Yellowstone National Park is probably not about to erupt in an explosion that could wreck the immediate area and flood the state of Wyoming with ash, despite several “unusual” eruptions at the world’s largest active geyser over the course of the past few weeks.
Per Reuters, scientists say that there is no sign the increased frequency of eruptions at Steamboat Geyser is an indication the Yellowstone caldera—a massive volcanic crater formed by the last of three super-eruptions in the region from 2.1 million to 630,000 years ago—is about to blow:
Steamboat Geyser, which can shoot water as high as 300 feet (91 meters) into the air, erupted on March 15, April 19 and on Friday. The last time it erupted three times in a year was in 2003, the U.S. Geological Survey’s Yellowstone Volcano Observatory said.
The last time it erupted prior to March was more than three years ago in September 2014.
“There is nothing to indicate that any sort of volcanic eruption is imminent,” Michael Poland, the scientist in charge for the observatory, said in an email.
According to the Bozeman Daily Chronicle, the Steamboat Geyser eruption on Friday was reported by a park visitor and was estimated to have begun at 6:30 am; that person was likely the only one who witnessed it firsthand, since boardwalks leading to area are closed due to high snowfall.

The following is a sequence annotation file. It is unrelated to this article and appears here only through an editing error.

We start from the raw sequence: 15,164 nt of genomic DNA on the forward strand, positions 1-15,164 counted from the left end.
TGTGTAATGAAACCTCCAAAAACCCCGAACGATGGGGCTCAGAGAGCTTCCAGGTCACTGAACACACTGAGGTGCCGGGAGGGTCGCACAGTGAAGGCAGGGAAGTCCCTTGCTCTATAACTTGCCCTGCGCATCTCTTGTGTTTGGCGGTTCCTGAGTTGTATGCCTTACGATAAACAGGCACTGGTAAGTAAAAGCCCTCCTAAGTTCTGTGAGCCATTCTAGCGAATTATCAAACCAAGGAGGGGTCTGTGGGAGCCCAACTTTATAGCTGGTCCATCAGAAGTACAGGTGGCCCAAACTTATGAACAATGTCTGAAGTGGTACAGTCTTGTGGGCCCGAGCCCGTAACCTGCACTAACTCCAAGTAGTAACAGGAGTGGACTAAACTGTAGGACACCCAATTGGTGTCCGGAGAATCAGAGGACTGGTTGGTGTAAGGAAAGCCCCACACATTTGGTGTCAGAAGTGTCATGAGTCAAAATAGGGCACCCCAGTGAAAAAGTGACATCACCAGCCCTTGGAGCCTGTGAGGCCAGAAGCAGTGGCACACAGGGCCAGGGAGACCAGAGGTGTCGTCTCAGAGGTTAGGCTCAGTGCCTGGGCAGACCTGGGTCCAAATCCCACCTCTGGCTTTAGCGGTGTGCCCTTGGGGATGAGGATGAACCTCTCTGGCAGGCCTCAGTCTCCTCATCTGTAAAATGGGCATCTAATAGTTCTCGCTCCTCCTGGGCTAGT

Poland told Reuters the two April eruptions were smaller than usual at the geyser, but did eject approximately 10 times more water than Old Faithful, the park’s most famous geyser. He added that geysers erupt sporadically and that the distribution of the latest events may simply reflect “randomness.” A real indication of serious danger would be if the underground hydrothermal systems beneath the park dried up, which would indicate magma was getting closer to the surface, Reuters added.
While it’s been 70,000 years since the last major lava event in Yellowstone, the region is still very much active and poses the potential to erupt at some point in the future, perhaps disastrously. Per the Washington Post, an event in Yellowstone could be thousands of times more powerful than the Mount St. Helens explosion in 1980; the United States Geological Survey predicts that a sufficiently powerful eruption, while unlikely, would leave much of the northern Rockies buried in feet of ash. Lava flows could cover a radius up to 30 or 40 miles in diameter, with “disastrous” accumulations of 10 or more centimeters in a radius of up to 500 miles. That’s a worst case scenario, and scientists tend to emphasize that even a moderate volcanic eruption there is unlikely to happen in our lifetimes.
Recent computer models have shed some light on the structure of the magmatic system below Yellowstone, though scientists are still far away from predicting future eruptions. However, Yellowstone Volcano Observatory monitoring arrays would probably detect “sudden or strong movements or shifts in heat that would indicate increasing activity,” the National Park Service writes, and that a “catastrophic” eruption would likely be preceded by weeks to years of warning signs.